Best Practices for converting a Mathematica expression to Julia

Thanks. Never heard of this Github Copilot.
Do you have an example of how you use it? It seems like a powerful thing.

Though it would be nice to find a julia solution…

Here is something you can copy and paste to see if it works for you:

using SymPy
const sympy_parsing_mathematica = SymPy.PyCall.pyimport("sympy.parsing.mathematica")

s = "(Sqrt[Pi])/(2*EllipticE[m])"
ex = sympy_parsing_mathematica.mathematica(s, Dict("EllipticE[x]"=>"elliptic_e(x)"))

SymPy.walk_expression(ex) #:((1 / 2) * pi ^ (1 / 2) * elliptic_e(m) ^ -1)

# or

SymPy.convert_expr(ex, use_julia_code=true) # :(sqrt(pi) ./ (2 * elliptic_e(m)))

That is phenomenal!

Some things still do not work as expected, though.

The walk_expression gives me something different, and I do not know why:

s = "(Sqrt[Pi])/(2*EllipticE[m])"
ex = sympy_parsing_mathematica.mathematica(s, Dict("EllipticE[x]"=>"elliptic_e(x)"))

SymPy.walk_expression(ex) # what I should get :((1 / 2) * pi ^ (1 / 2) * elliptic_e(m) ^ -1)
# what I get is
# :((1 / 2) * SymPy.__POW__(pi, 1 / 2) * SymPy.__POW__(elliptic_e(m), -1))

I can fix it using

SymPy.walk_expression(ex, fns=Dict("Pow"=>:^))
# :((1 / 2) * pi ^ (1 / 2) * elliptic_e(m) ^ -1)

The convert_expr does not work well.
First, I do not like that it returns all operations with the vectorized dot notion like so

:(sqrt(pi) ./ (2 * elliptic_e(m)))

The more problematic issue is that it does not deal with this expression for some reason

s = "Sqrt[2]/q2 EllipticF[x, 1 - q1^2/q2^2]"
ex = sympy_parsing_mathematica.mathematica(s, Dict("EllipticF[x, y]"=>"elliptic_e(x, y)"))

SymPy.convert_expr(ex, use_julia_code=true)


Base.Meta.ParseError("use \"x^y\" instead of \"x**y\" for exponentiation, and \"x...\" instead of \"**x\" for splatting.")

 [1] #parse#3
   @ ./meta.jl:236 [inlined]
 [2] parse
   @ ./meta.jl:232 [inlined]
 [3] parse(str::String; raise::Bool, depwarn::Bool)
   @ Base.Meta ./meta.jl:267
 [4] parse(str::String)
   @ Base.Meta ./meta.jl:266
 [5] convert_expr(ex::Sym; fns::Dict{Any, Any}, values::Dict{Any, Any}, use_julia_code::Bool)
   @ SymPy ~/.julia/packages/SymPy/mpN0u/src/lambdify.jl:260
 [6] top-level scope
   @ In[37]:5

Sorry, convert_expr has some issues like this, hence the need for walk_expression. However, I realize I had some unpushed changes that are causing the differences you see with my example with walk_expression. I just made a PR, which I hope to tag once all the tests pass.

1 Like

Thanks again!

I see that the walk_expression does not know how to handle sqrt and it gives a power of 1/2 instead as can be seen here

Is there a way to get the sqrt from the walk_expression?
(The convert_expr gives sqrt, but as you said it has some issues).

Let me also mention for completeness that in the first time I run these functions I get the following warning:

sys:1: SymPyDeprecationWarning: 

The ``mathematica`` function for the Mathematica parser is now
deprecated. Use ``parse_mathematica`` instead.
The parameter ``additional_translation`` can be replaced by SymPy's
.replace( ) or .subs( ) methods on the output expression instead.

for details.

This has been deprecated since SymPy version 1.11. It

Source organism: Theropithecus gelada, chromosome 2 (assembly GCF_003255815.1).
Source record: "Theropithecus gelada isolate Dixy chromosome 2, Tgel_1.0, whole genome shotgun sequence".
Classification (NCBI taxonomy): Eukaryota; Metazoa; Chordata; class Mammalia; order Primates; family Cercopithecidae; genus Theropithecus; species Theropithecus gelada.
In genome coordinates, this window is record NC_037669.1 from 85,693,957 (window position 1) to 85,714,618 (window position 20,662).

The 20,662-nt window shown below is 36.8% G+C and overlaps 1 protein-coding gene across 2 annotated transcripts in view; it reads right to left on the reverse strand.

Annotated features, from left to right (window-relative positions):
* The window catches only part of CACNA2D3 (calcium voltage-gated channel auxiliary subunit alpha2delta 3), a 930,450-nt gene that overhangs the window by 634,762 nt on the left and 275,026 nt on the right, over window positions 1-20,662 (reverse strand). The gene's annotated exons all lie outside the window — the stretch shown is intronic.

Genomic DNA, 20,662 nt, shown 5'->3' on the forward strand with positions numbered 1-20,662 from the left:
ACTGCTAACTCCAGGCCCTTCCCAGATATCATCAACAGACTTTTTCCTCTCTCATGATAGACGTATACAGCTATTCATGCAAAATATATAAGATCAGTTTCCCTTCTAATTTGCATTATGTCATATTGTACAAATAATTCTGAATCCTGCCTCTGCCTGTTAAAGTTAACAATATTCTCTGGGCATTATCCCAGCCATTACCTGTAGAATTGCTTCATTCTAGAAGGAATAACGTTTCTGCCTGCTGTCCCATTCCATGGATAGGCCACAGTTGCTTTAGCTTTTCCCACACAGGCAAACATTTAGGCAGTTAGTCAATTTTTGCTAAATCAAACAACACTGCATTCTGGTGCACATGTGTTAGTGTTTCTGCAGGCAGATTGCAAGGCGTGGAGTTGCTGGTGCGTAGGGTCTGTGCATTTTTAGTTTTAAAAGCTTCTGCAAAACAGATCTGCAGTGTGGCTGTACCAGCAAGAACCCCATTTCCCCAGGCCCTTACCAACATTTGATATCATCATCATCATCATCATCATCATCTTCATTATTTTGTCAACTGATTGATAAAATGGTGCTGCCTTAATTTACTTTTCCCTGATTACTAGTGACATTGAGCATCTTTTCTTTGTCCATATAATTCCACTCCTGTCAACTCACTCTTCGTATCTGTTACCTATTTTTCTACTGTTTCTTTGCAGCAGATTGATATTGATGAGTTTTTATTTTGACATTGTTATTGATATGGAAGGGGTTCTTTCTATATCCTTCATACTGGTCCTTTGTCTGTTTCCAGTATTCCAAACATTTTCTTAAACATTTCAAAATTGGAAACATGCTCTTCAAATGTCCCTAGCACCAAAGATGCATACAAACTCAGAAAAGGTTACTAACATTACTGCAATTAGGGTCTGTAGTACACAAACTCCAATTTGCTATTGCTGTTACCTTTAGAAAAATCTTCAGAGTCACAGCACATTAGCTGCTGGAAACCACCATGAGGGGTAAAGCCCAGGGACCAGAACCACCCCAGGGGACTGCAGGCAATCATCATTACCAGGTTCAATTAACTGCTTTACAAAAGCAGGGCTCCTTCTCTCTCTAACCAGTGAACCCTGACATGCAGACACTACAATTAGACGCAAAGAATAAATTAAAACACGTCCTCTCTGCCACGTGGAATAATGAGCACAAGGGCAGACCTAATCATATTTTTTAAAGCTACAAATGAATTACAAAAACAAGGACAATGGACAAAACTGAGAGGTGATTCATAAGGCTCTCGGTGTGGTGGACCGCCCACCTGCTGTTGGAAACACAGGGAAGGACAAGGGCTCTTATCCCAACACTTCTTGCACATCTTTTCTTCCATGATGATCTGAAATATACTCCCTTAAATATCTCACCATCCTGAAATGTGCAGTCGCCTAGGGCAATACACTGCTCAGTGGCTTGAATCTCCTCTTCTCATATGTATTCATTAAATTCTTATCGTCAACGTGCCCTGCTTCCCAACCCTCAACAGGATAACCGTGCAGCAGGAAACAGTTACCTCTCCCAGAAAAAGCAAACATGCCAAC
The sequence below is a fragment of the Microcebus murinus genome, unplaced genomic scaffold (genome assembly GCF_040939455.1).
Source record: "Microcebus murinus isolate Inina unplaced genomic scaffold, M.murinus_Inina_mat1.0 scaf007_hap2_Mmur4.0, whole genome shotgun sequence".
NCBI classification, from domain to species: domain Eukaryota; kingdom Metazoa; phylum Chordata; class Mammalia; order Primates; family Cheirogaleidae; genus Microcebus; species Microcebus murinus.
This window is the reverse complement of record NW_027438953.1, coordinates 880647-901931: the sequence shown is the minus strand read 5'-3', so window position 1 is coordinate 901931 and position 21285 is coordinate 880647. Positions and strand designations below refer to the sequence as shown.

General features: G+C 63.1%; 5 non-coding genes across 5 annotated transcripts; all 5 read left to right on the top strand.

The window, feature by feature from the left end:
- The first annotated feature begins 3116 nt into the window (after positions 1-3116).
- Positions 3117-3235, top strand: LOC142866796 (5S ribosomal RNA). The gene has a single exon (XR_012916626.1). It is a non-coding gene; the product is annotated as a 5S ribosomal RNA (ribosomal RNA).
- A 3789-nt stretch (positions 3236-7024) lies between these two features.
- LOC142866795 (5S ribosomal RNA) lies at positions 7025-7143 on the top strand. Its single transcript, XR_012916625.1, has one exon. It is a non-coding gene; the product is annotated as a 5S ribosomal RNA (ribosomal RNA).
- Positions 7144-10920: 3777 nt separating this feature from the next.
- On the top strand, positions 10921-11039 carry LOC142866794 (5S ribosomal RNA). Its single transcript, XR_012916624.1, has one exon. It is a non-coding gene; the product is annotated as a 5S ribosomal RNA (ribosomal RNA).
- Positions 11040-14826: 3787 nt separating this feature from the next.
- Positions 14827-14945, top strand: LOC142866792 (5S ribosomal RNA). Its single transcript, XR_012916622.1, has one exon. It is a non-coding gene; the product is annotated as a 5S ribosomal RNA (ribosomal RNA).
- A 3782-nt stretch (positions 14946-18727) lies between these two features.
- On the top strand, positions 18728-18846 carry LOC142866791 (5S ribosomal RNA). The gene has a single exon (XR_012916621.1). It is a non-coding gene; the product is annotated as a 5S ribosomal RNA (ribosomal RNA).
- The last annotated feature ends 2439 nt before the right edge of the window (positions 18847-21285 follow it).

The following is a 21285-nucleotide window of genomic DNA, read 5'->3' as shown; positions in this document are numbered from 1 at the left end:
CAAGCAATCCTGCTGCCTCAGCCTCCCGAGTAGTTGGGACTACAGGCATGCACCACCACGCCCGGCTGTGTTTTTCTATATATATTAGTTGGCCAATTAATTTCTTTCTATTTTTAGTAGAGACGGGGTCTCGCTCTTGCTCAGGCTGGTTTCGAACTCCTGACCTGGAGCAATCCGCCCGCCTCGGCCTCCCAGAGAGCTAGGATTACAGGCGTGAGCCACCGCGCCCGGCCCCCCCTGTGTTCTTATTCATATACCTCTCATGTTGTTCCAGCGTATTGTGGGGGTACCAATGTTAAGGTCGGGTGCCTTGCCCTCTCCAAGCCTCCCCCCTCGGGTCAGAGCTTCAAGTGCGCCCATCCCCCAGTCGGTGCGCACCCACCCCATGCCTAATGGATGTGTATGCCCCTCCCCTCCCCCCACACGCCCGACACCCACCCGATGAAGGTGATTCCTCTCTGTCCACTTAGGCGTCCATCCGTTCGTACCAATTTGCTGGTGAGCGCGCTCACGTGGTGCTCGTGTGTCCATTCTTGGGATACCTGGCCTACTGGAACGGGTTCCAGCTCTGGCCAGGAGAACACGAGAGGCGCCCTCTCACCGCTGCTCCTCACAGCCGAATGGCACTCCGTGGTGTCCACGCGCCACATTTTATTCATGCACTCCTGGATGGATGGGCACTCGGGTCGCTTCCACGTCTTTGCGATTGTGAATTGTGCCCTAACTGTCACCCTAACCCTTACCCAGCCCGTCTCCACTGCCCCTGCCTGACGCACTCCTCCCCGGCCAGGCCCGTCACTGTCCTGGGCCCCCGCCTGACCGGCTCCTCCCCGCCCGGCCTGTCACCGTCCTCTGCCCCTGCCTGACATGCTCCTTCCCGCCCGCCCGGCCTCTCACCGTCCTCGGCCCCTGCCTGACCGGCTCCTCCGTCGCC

will be removed in a future version of SymPy.

Thanks. Looks like a need to update my sympy library!

Anyways, I just registered a fix to lambdify that should also give back sqrt, as you wanted.


Great. I saw that the sqrt was fixed!

Just mentioning that the issue with convert_expr is still there:

And also, this issue is still thereL

I extended @gangchern’s example to a package (GitHub - musoke/WolframExpr.jl). It’s bare bones, but does the basics of converting algebraic expressions from Mathematica to Julia. You can define mappings for special functions.


julia> using WolframExpr

julia> f = string_to_function("A[x,y]+y", [:A, :x, :y]);

julia> A(x, y) = x^2 + y^2;

julia> f(A, 1, 2)

Running now on Julia 1.9.3, with SymPy v2.0.1, it does not have convert_expr and walk_expression.
Does anyone know what is the alternative to these functions?

They are buried behind another module now. For ex coming from sympy_parsing_mathematica.mathematica try:

1 Like

Wonderful! that indeed works! thanks so much!

I have an issue with the // operation. The expression I get from sympy does not have parenthesis around the numbers, which causes then an error when I copy the expression into a function.

Here is an example:

using SymPy
const sympy_parsing_mathematica = SymPy.PyCall.pyimport("sympy.parsing.mathematica")

s = raw"1/Sqrt[(x+y)^3]"
ex = sympy_parsing_mathematica.mathematica(s)
# :(((x + y) ^ 3) ^ -1//2)

# my goal is to take the above output and make a function out of it.
# I want to do it often, so I want to automate it as much as possible.
# defining
ftest(x, y) = (((x + y) ^ 3) ^ -1//2)
# then results in an error
ftest(1, 1)

Here is the error:

MethodError: no method matching //(::Float64, ::Int64)

Closest candidates are:
  //(::Integer, ::Integer)
   @ Base rational.jl:62
  //(::Rational, ::Integer)
   @ Base rational.jl:64
  //(::Complex, ::Real)
   @ Base rational.jl:78

 [1] ftest(x::Int64, y::Int64)
   @ Main ./In[58]:1
 [2] top-level scope
   @ In[59]:1

Putting parenthesis around the // operation will solve it, but I want to do it automatically in the parsing. Is there a way to do that?

I have found some resolution using @generated macro:

s = raw"1/Sqrt[(x+y)^3]"
ex = sympy_parsing_mathematica.mathematica(s)
f_expr = SymPy.SymPyCore.walk_expression(Sym(ex))
# :(((x + y) ^ 3) ^ -1//2)
@generated ftest(x,y) = f_expr
# 1.